The “sheep poop theory”: Cesanese del Piglio and cacio e pepe

When it comes to food and wine pairing, one of my favorite motti is owed to New York restaurant legend Danny Meyer: if it grows with it, it goes with it…

It’s what I call the “sheep poop theory”: you want to pair the wine with the cheese made by the sheep that poop in the field next to the vineyard where the wine is raised. Now, that’s what I call terroir!

The other night, when some friends brought an excellent bottle of 2006 Terenzi Cesanese del Piglio from Latium to our favorite BYOB joint in Austin (the name of which I cannot reveal lest it cease to be our best-kept secret), we asked the chef to whip up one of the simplest and most delicious dishes in the world, classic Roman cacio e pepe, long noodles tossed with Pecorino Romano and freshly cracked pepper.

So little Cesanese makes it to the U.S. these days and sadly, none — save for that which is smuggled in — makes it to Texas.

With its classic black pepper notes, it’s as if this wine were created expressly to pair with cacio e pepe. I thought the wine showed brilliantly: red fruit on the nose and in the mouth, zinging acidity (despite its age), and pepper, pepper, pepper combined with a gently chewy mouthfeel… Delicious…

Does anyone know of a Cesanese available here? It’s such a great summer red and I drink it any chance I get!

What’s your favorite Cesanese?

14 thoughts on “The “sheep poop theory”: Cesanese del Piglio and cacio e pepe

  1. Small Vineyards imports (or used to) a Cesanese Romano (Compagnia Di Ermes, 2007), that we used to carry here at Travis Heights Beverage World . I’ll call my rep to find out if they have any left over…

  2. Thanks for all the tips on Cesanese making it to this country!

    @Brother Tad we’ll have to make some cacio e pepe next time I visit with yall in LJ. I’ll bring the Cesanese…

    • hi Jeremy.
      Cesanese Romano available from Small Vineyards Imports. (Through Republic Dist.) A touch under $20/bottle. Let me know if I can help…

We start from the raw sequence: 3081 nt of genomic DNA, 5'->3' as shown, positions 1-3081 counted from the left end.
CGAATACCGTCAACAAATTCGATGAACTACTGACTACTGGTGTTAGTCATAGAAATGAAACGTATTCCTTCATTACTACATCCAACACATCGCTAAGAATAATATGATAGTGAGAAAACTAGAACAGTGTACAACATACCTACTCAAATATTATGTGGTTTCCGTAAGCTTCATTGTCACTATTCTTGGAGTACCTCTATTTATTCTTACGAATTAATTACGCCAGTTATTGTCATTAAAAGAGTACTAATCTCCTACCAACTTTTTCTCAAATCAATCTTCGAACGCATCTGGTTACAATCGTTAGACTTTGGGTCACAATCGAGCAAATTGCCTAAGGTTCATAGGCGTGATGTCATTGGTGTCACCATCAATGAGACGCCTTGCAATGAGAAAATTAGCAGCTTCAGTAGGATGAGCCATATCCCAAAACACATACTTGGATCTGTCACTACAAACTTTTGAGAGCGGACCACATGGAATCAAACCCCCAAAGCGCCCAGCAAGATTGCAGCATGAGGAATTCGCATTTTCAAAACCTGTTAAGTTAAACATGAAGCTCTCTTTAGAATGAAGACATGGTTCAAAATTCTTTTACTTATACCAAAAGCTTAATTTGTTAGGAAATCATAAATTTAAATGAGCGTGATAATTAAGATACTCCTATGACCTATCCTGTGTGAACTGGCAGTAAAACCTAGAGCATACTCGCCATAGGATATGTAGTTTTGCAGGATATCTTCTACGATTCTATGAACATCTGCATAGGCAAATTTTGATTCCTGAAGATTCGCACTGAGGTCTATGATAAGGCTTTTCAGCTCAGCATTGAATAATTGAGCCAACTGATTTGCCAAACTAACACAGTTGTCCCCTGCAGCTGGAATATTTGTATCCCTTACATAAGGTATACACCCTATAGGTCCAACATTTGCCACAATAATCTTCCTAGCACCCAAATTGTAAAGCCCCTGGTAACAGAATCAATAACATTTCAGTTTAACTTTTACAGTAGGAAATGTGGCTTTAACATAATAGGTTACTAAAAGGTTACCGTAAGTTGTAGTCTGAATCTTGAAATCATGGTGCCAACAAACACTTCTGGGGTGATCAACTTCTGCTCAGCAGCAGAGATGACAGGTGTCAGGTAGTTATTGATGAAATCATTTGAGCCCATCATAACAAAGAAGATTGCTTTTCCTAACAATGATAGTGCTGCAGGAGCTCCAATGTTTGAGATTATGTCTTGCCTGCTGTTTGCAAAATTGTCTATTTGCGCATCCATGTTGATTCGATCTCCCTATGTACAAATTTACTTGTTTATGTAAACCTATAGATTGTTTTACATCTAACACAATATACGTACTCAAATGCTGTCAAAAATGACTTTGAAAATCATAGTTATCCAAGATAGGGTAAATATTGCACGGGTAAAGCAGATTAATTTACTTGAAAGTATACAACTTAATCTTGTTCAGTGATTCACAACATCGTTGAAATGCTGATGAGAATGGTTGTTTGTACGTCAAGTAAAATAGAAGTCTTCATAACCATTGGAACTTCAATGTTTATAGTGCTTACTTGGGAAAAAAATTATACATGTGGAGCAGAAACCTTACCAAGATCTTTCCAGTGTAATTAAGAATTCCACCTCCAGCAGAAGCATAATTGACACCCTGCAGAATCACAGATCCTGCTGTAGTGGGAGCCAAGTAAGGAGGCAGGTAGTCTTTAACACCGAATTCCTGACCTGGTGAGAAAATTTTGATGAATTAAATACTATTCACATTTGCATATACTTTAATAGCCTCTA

3. We import this wine — it will be DOCG with the 2008 vintage Cesanese del PIglio only). Armando Terenzi was just in California tasting the new vintage to our customers. A beautiful improvement on what is already (IMHO) a fantastic wine. Anyone know a distributor in TX interested in bringing this wine into the state, let us know!

  4. From my swedish perspective I can say that the gourdious wines made of Cesanese is a sad black hole on the swedish “systembolaget”. You have to travel whole the way to Rome to find “it”. The crap you find here, with mostly Sangoivese etc, is not a drink you can call pure Red Wine. i think here is a Great market for creative entrepreneurs.

  5. Found a Cesanese Olevano Romano Silene a shop owner here in Colorado Springs chose for a dinner tomorrow night. Was digging around online because I can’t remember ever tasting a Cesanese (maybe at VinItaly in 2010, but 200 wines into the day, who can remember?). I figured if anyone was writing about it then it would by you, Jeremy (hence the 2 year delay in commenting). Way back in the corners of my mind I remember learning about the Cesanese del Piglio and it’s historical presence. Am a little concerned this may not jive with the typical American palate around the table, but we’ll see … I won’t mention sheep poop, just in case, during the wine/food discussion. Here is the website for this producer: http://www.aiselections.com/index.php?page=wine&wine_id=185 & saw it online at Sam’s Wine Country too! Cheers ~ Valerie

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